“The celebration of this date makes the industry and the whole country proud; our beverage is found in over 120 countries, and at least 70,000 people are involved in its production, a sign of its importance in the cultural and economic development of our country,” said Rodolfo González González.

National tequila production last year was 300 million liters, 222 million of which were exported. It has been predicted that tequila will be the second fastest growing alcoholic beverage in terms of sales growth internationally by 2021, behind whisky.

Source: El Economista (sp)

Exploring the Río Verde canyon: high cliffs and hot showers

Mexico Life
Río Verde: chocolate-colored in the rainy season.The forgotten Río Verde is chocolate-colored in the rainy season.

Exploring the Río Verde canyon: high cliffs and hot showers

Isolated Jalisco river offers wonderful hot springs and a spectacular canyon

The Río Verde could be considered western Mexico’s “forgotten river,” principally because it runs along the bottom of a long canyon 300 to 500 meters deep, accessible only via a few steep, rough, dirt roads.

It is so forgotten that I couldn’t find its length anywhere, so I made my own measurements and, “according to Pint,” it is 173 kilometers long, starting deep in the Jalisco highlands and ending at Guadalajara.

Thanks to its isolation the river is relatively unpolluted, and all along its length are wonderful hot springs. Add these two factors to the astounding beauty of the steep canyon walls overhanging the river and you have a great outdoor site well worth a visit.

My first trip to the Green River was rather bizarre. I received a phone call from botanist Miguel Cházaro asking me if I wouldn’t like to visit “a hot waterfall called La Bolsa. It’s a natural shower, at perfect bathing temperature and it’s located at the edge of a huge orchard where ripe mangoes drop right into your hands and, by the way, just above the orchard there’s an archaeological site with a big pyramid and . . . .”

Of course, I was hooked and so were a lot of other hiker friends when I told them Cházaro’s story. The result was a big turnout for a hike to La Bolsa.

Frothing river in Tamara canyon.

Frothing river in Tamara canyon.

“How far away is this place?” people asked me.

“Miguel says it’s just half an hour from town.”

“What should we bring?”

“I guess lunch and a swim suit is all you need.”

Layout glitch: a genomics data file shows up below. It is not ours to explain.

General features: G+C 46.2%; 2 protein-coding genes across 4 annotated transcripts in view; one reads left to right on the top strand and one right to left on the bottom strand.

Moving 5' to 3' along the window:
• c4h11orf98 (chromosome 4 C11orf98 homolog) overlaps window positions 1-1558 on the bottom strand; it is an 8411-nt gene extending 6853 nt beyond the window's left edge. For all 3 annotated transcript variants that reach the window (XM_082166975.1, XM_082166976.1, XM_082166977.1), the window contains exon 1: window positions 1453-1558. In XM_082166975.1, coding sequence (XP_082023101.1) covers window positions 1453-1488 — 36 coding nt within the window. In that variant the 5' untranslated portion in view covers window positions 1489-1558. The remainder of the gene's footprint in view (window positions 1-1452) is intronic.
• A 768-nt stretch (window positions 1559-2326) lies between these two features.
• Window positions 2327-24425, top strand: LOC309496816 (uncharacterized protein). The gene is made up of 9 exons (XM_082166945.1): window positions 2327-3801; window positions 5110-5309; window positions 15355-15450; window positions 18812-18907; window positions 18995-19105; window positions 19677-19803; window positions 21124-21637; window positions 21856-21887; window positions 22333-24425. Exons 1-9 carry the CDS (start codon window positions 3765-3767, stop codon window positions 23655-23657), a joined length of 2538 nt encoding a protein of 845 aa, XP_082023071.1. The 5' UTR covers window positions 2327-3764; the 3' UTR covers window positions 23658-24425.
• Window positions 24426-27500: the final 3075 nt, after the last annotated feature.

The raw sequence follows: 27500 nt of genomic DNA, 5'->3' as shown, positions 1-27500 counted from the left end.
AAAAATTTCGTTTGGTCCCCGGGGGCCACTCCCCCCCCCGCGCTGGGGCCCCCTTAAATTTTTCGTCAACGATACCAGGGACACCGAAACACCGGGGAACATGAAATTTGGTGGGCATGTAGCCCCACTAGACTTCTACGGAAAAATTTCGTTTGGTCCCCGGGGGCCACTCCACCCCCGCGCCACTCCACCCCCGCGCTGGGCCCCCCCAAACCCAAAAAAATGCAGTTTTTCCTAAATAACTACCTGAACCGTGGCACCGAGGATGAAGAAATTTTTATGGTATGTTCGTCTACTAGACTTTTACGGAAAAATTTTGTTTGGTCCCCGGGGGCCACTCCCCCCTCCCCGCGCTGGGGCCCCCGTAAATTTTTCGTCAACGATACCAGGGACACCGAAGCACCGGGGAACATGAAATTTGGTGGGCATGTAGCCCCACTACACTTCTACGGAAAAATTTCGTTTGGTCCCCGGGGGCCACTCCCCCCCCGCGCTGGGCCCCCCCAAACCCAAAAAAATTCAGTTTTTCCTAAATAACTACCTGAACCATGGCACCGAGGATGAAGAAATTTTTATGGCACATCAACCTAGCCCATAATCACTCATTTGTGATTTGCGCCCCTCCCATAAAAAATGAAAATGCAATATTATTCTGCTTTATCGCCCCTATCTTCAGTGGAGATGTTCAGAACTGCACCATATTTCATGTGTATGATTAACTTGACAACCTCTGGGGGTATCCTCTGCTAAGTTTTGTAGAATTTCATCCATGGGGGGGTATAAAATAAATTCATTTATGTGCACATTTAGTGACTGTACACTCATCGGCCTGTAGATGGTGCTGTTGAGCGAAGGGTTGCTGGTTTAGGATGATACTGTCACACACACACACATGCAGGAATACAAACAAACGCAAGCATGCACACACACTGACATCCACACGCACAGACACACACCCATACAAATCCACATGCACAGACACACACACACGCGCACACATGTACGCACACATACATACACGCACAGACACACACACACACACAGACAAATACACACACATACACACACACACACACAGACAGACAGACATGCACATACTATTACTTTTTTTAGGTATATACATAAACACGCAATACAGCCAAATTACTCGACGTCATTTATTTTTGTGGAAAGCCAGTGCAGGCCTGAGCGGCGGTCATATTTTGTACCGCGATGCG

Well, the “half-hour trip” took two hours, which did not surprise me too much, but instead of arriving at the hot waterfall, we found ourselves on the edge of a tremendous canyon, at the bottom of which we could barely make out a narrow ribbon of brown: the Río Verde, normally green, but chocolate-colored during the rainy season.

“Just follow me,” said Miguel, and over the edge we went, slipping and sliding on muddy trails that zigzagged through thick maleza which slowly turned into a full-blown jungle as we descended. All of us figured the waterfall must be “a half-hour” down the hill, but it soon became clear we were heading for the very bottom of the canyon.

Yes, sometimes the Río Verde does look green!

Yes, sometimes the Río Verde does look green!

One hour later, we came to a wide, flat, open area dominated by a conspicuous, high, lozenge-shaped mound where we learned about the history of the area.

“The Aztecs,” we were told, “arrived at Acatic in the year 1200 and almost decided to make it their capital because they saw an eagle land there. However, the eagle took off again and so did the Aztecs, wandering away to what is now Mexico City, where they finally saw the omen they were seeking: an eagle devouring a snake while perched on a nopal [prickly pear cactus].”

We continued down the hill and finally, four hours after leaving Guadalajara, we reached our long-awaited hot waterfall. Ah, but for most of the group it was quite a disappointment.

“The bathing spot looked great,” stated one exhausted hiker, “but to get to it you had to grab on to the branch of a tree overhanging the roaring, frothing Rio Verde. I was not quite prepared to do that.”

As a result, only three out of the crowd of 20 actually got a chance to stretch out under the marvelous hot waterfall they had striven so hard to reach. I was one of those lucky three and as I lay beneath the falls with jets of deliciously hot water pummeling my back in a soothing massage, I asked myself, “Was it worth it?”

For me, the reply was a resounding “Claro que sí!” but for those others, who now faced the prospect of climbing back up the canyon’s muddy trails in the pouring rain, the answer may have been quite the opposite, especially for one exhausted soul who looked up at the top of the canyon far above us, threw himself down on the ground, arms outstretched, and declared, “I’d rather just die right here, if you don’t mind!”

Canyon walls reflected in the clean, cool waters of Río Verde.

Canyon walls reflected in the clean, cool waters of Río Verde.

Fortunately, he and everyone else eventually made it to the top, although a few only reached it at sunset.